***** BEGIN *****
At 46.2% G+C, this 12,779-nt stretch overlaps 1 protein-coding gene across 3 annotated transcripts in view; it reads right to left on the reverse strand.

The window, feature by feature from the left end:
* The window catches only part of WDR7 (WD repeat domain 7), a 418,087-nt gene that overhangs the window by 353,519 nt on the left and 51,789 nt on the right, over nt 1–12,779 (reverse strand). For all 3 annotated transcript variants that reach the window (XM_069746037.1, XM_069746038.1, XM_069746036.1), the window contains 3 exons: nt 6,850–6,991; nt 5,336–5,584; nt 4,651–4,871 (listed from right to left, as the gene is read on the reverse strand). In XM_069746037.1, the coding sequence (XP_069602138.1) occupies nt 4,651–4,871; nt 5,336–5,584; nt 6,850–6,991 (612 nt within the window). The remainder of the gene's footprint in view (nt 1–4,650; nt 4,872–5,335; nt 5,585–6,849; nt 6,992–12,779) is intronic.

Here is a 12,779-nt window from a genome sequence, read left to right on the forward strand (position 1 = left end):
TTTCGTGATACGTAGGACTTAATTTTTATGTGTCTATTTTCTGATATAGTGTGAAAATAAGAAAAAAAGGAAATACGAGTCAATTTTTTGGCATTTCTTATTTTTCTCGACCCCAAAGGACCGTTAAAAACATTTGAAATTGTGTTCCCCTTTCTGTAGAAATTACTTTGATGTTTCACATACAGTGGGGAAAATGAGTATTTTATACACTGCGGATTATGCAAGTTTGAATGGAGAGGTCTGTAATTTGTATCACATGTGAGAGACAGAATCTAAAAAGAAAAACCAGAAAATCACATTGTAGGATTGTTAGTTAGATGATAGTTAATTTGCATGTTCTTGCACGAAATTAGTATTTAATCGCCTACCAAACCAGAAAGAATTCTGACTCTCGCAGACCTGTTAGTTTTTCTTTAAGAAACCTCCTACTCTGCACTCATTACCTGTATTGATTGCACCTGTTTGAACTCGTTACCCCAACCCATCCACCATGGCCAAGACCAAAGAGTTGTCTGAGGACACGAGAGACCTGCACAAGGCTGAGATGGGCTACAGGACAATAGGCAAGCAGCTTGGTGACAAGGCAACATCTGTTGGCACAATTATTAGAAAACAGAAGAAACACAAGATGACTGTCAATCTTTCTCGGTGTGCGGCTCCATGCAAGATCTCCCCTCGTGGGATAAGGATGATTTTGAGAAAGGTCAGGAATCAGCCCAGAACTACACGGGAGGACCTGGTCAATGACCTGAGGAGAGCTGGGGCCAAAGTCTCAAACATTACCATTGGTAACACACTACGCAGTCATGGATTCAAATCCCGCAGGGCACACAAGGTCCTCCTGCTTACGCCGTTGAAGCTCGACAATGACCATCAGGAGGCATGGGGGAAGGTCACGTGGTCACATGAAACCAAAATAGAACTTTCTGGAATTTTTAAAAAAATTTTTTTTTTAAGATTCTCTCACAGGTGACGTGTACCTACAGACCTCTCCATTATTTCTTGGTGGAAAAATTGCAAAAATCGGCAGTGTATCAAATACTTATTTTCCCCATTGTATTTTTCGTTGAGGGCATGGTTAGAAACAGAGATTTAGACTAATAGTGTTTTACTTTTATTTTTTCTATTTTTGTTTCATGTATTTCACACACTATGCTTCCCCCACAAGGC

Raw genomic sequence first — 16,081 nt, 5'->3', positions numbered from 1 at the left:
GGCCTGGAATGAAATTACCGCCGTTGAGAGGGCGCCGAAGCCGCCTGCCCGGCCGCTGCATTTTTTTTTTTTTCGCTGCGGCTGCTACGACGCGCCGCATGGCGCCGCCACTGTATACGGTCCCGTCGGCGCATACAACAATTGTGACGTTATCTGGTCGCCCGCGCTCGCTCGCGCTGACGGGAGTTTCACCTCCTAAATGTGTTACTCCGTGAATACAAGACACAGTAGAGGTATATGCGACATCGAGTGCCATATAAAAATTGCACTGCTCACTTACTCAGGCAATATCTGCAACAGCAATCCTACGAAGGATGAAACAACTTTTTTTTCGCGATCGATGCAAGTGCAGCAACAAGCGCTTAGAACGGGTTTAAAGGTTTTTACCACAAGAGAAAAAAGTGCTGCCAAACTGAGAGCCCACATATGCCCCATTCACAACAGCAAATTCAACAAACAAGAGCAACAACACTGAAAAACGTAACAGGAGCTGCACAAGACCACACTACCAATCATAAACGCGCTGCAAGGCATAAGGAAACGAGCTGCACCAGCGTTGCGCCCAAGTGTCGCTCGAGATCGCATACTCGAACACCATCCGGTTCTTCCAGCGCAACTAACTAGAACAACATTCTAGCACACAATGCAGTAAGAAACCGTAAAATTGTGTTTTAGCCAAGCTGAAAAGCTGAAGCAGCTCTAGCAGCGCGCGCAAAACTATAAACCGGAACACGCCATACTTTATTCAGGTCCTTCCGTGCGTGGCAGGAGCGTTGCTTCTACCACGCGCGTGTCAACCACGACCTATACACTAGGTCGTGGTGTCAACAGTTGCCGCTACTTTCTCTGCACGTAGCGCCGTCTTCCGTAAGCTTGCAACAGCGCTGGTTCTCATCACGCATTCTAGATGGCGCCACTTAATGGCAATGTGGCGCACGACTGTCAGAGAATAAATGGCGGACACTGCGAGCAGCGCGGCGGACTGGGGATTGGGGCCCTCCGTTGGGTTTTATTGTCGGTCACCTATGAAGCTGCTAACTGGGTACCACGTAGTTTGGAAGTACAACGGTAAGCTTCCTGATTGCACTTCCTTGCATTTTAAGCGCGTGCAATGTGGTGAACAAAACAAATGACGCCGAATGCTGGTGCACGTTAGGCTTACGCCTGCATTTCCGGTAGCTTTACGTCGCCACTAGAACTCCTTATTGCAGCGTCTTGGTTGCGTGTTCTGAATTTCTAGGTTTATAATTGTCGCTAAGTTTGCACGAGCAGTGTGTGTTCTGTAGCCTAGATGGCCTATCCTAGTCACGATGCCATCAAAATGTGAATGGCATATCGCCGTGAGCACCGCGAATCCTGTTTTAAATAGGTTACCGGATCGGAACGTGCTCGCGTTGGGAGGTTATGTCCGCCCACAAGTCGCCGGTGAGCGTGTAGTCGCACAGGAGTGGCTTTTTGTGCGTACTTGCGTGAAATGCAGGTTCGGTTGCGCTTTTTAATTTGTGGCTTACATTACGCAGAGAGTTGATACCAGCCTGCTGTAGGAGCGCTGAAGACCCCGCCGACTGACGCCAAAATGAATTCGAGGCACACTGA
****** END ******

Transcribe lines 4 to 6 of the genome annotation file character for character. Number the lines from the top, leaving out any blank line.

Here is a 12,779-nt window from a genome sequence, read left to right on the forward strand (position 1 = left end):
TTTCGTGATACGTAGGACTTAATTTTTATGTGTCTATTTTCTGATATAGTGTGAAAATAAGAAAAAAAGGAAATACGAGTCAATTTTTTGGCATTTCTTATTTTTCTCGACCCCAAAGGACCGTTAAAAACATTTGAAATTGTGTTCCCCTTTCTGTAGAAATTACTTTGATGTTTCACATACAGTGGGGAAAATGAGTATTTTATACACTGCGGATTATGCAAGTTTGAATGGAGAGGTCTGTAATTTGTATCACATGTGAGAGACAGAATCTAAAAAGAAAAACCAGAAAATCACATTGTAGGATTGTTAGTTAGATGATAGTTAATTTGCATGTTCTTGCACGAAATTAGTATTTAATCGCCTACCAAACCAGAAAGAATTCTGACTCTCGCAGACCTGTTAGTTTTTCTTTAAGAAACCTCCTACTCTGCACTCATTACCTGTATTGATTGCACCTGTTTGAACTCGTTACCCCAACCCATCCACCATGGCCAAGACCAAAGAGTTGTCTGAGGACACGAGAGACCTGCACAAGGCTGAGATGGGCTACAGGACAATAGGCAAGCAGCTTGGTGACAAGGCAACATCTGTTGGCACAATTATTAGAAAACAGAAGAAACACAAGATGACTGTCAATCTTTCTCGGTGTGCGGCTCCATGCAAGATCTCCCCTCGTGGGATAAGGATGATTTTGAGAAAGGTCAGGAATCAGCCCAGAACTACACGGGAGGACCTGGTCAATGACCTGAGGAGAGCTGGGGCCAAAGTCTCAAACATTACCATTGGTAACACACTACGCAGTCATGGATTCAAATCCCGCAGGGCACACAAGGTCCTCCTGCTTACGCCGTTGAAGCTCGACAATGACCATCAGGAGGCATGGGGGAAGGTCACGTGGTCACATGAAACCAAAATAGAACTTTCTGGAATTTTTAAAAAAATTTTTTTTTTAAGATTCTCTCACAGGTGACGTGTACCTACAGACCTCTCCATTATTTCTTGGTGGAAAAATTGCAAAAATCGGCAGTGTATCAAATACTTATTTTCCCCATTGTATTTTTCGTTGAGGGCATGGTTAGAAACAGAGATTTAGACTAATAGTGTTTTACTTTTATTTTTTCTATTTTTGTTTCATGTATTTCACACACTATGCTTCCCCCACAAGGC

Raw genomic sequence first — 16,081 nt, 5'->3', positions numbered from 1 at the left: